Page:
Doran: Which brings us full circle. That does seem to be the point here – the expectations fans now have for everything "Marvel Studios." It’s the same reason Thor: The Dark World is now looked upon in hindsight in some circles as some sort of major misfire when the film was perfectly well-received during its release.

But to back-up a second: We know it's a heist movie, so does the lack of that narrative signature in the first trailer suggest it isn’t a heist movie at all, or that perhaps the second trailer we know is coming will cover that ground? We still seem to be teetering between critiquing the editing of a two minute trailer and making assumptions about the nature of the film.

Anyways, back to the macro point – Marvel is going to eventually falter. It's not a matter of if, but when. Who knows if it'll be for Ant-Man? Could very well be. But then Guardians of the Galaxy defied a lot expectations, didn’t it? The point is, shouldn't, in fact, the more reasonable expectation be to allow some wiggle room for something less than "OMG" ... or as you put it – "socks off." Aren't we just all reading aloud from previously-written script to jump all over the first thing that maybe looks like that disappointment we all know is coming one day?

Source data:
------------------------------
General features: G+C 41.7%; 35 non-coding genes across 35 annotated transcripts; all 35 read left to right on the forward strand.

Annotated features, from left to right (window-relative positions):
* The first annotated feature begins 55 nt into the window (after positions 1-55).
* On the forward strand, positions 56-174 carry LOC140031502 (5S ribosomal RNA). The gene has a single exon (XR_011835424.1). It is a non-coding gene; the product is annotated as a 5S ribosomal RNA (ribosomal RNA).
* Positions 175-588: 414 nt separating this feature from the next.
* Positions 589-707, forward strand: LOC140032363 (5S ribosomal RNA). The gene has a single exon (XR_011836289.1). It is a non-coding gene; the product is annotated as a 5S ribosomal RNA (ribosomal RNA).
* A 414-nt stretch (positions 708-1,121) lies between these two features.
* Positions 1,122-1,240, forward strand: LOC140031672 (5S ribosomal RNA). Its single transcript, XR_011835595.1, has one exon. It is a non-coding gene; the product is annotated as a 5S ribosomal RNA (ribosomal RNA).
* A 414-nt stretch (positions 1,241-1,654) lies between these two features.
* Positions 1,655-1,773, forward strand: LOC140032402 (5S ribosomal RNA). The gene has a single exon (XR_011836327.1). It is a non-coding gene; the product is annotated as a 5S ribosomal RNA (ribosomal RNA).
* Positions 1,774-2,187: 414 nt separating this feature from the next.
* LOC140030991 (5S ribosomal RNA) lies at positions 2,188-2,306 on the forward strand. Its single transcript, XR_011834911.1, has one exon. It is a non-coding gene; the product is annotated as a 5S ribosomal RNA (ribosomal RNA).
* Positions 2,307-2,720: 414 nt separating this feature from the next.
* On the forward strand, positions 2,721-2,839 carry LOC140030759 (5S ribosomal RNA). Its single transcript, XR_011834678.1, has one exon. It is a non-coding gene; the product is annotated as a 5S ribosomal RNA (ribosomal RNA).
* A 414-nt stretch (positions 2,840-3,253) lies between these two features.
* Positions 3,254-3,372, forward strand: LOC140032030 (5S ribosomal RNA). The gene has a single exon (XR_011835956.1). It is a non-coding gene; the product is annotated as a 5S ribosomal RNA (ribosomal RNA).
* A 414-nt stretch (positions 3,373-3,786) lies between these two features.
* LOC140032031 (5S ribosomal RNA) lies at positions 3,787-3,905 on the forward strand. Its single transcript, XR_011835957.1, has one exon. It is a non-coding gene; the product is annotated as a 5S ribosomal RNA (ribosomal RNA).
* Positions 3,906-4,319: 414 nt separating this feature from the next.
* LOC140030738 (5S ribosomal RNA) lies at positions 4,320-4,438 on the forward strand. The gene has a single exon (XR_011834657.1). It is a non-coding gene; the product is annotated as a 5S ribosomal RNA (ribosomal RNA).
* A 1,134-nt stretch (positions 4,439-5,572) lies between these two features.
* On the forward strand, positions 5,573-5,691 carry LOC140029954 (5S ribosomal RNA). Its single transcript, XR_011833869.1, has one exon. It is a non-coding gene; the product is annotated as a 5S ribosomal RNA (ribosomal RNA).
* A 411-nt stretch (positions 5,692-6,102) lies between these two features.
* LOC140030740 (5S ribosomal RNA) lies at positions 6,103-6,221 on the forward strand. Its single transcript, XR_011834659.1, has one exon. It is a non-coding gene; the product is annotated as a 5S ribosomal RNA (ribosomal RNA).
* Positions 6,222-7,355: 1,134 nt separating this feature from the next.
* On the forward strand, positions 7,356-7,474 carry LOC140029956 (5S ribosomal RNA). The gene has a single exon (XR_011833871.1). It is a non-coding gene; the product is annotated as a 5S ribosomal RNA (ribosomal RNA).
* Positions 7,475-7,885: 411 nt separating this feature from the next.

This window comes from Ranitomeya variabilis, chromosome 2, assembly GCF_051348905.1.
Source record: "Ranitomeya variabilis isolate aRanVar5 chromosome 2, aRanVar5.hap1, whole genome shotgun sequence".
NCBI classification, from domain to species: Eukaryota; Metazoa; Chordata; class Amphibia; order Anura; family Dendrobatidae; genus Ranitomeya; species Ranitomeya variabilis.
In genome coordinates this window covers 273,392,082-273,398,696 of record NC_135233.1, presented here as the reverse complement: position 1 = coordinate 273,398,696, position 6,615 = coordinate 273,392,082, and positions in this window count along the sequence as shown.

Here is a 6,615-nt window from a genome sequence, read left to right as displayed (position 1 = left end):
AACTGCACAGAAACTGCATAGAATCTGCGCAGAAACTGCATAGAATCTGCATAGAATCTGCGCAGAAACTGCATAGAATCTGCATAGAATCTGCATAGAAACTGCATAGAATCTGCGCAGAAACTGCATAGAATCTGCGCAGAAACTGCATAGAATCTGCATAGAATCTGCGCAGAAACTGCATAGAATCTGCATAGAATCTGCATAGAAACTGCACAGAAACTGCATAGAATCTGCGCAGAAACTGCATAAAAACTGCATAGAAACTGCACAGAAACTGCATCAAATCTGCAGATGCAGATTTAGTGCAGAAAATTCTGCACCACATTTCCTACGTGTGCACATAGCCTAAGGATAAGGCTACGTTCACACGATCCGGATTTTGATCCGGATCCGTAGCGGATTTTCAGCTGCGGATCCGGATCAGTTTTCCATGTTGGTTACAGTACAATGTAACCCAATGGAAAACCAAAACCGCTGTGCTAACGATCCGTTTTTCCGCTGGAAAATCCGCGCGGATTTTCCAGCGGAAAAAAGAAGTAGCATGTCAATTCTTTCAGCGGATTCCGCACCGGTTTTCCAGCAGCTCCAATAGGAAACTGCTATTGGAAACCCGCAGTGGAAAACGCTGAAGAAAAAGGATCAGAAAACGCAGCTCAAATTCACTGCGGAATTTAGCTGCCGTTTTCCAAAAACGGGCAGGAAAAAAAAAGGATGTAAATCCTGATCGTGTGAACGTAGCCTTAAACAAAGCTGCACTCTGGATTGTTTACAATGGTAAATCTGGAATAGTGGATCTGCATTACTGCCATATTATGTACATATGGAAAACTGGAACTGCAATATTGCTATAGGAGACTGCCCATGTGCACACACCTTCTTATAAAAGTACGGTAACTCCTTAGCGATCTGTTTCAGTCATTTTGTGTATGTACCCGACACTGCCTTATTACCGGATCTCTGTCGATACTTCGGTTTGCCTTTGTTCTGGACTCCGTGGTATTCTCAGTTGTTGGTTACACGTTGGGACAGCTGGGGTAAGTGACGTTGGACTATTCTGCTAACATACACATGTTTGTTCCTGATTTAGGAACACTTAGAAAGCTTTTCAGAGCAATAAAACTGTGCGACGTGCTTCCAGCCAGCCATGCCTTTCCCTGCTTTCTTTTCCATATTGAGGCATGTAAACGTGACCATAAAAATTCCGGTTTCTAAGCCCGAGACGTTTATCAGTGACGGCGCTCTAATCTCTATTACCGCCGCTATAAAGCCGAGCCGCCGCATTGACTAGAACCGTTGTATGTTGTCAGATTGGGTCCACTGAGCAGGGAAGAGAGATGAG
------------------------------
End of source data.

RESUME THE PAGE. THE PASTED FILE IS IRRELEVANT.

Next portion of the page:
As I say, I wasn't surprised the trailer didn't "wow" people. I agree, it wasn't a "wow" trailer ... maybe even by design. What I was surprised at was how quickly the bandwagon filled up with people wanting to get out in front of the "Marvel stumbled" narrative. We're seven months away from Ant-Man. Just four months away from Marvel almost inevitably owning the fan world again when a new trailer and an Avengers: Age of Ultron post-credit scene could make all the difference in the world.

I'm not even going to ask "hasn't Marvel earned our trust?" But I will ask what is the margin of trust they've earned?

Is a potential "it was okay" – either for the trailer or for the film – really as bad as all that?